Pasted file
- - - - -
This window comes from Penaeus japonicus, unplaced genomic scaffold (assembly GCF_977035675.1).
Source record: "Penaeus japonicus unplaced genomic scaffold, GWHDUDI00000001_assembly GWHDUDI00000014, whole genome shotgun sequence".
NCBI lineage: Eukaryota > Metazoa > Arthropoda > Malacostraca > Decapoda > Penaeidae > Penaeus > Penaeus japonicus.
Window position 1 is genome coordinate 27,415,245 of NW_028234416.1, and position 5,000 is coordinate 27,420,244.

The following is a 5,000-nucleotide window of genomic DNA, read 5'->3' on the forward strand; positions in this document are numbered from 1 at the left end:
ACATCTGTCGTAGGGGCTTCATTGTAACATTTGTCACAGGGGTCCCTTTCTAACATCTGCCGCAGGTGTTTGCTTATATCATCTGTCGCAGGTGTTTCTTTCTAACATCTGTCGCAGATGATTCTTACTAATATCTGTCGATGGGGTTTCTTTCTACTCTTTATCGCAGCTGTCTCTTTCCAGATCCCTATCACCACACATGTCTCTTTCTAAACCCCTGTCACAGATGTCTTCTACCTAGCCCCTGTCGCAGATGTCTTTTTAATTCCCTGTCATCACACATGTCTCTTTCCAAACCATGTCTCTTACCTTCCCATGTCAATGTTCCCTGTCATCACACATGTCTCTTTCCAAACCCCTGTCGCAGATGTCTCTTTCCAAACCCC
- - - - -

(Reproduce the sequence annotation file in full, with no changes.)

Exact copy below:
This window comes from Penaeus japonicus, unplaced genomic scaffold (assembly GCF_977035675.1).
Source record: "Penaeus japonicus unplaced genomic scaffold, GWHDUDI00000001_assembly GWHDUDI00000014, whole genome shotgun sequence".
NCBI lineage: Eukaryota > Metazoa > Arthropoda > Malacostraca > Decapoda > Penaeidae > Penaeus > Penaeus japonicus.
Window position 1 is genome coordinate 27,415,245 of NW_028234416.1, and position 5,000 is coordinate 27,420,244.

The following is a 5,000-nucleotide window of genomic DNA, read 5'->3' on the forward strand; positions in this document are numbered from 1 at the left end:
ACATCTGTCGTAGGGGCTTCATTGTAACATTTGTCACAGGGGTCCCTTTCTAACATCTGCCGCAGGTGTTTGCTTATATCATCTGTCGCAGGTGTTTCTTTCTAACATCTGTCGCAGATGATTCTTACTAATATCTGTCGATGGGGTTTCTTTCTACTCTTTATCGCAGCTGTCTCTTTCCAGATCCCTATCACCACACATGTCTCTTTCTAAACCCCTGTCACAGATGTCTTCTACCTAGCCCCTGTCGCAGATGTCTTTTTAATTCCCTGTCATCACACATGTCTCTTTCCAAACCATGTCTCTTACCTTCCCATGTCAATGTTCCCTGTCATCACACATGTCTCTTTCCAAACCCCTGTCGCAGATGTCTCTTTCCAAACCCC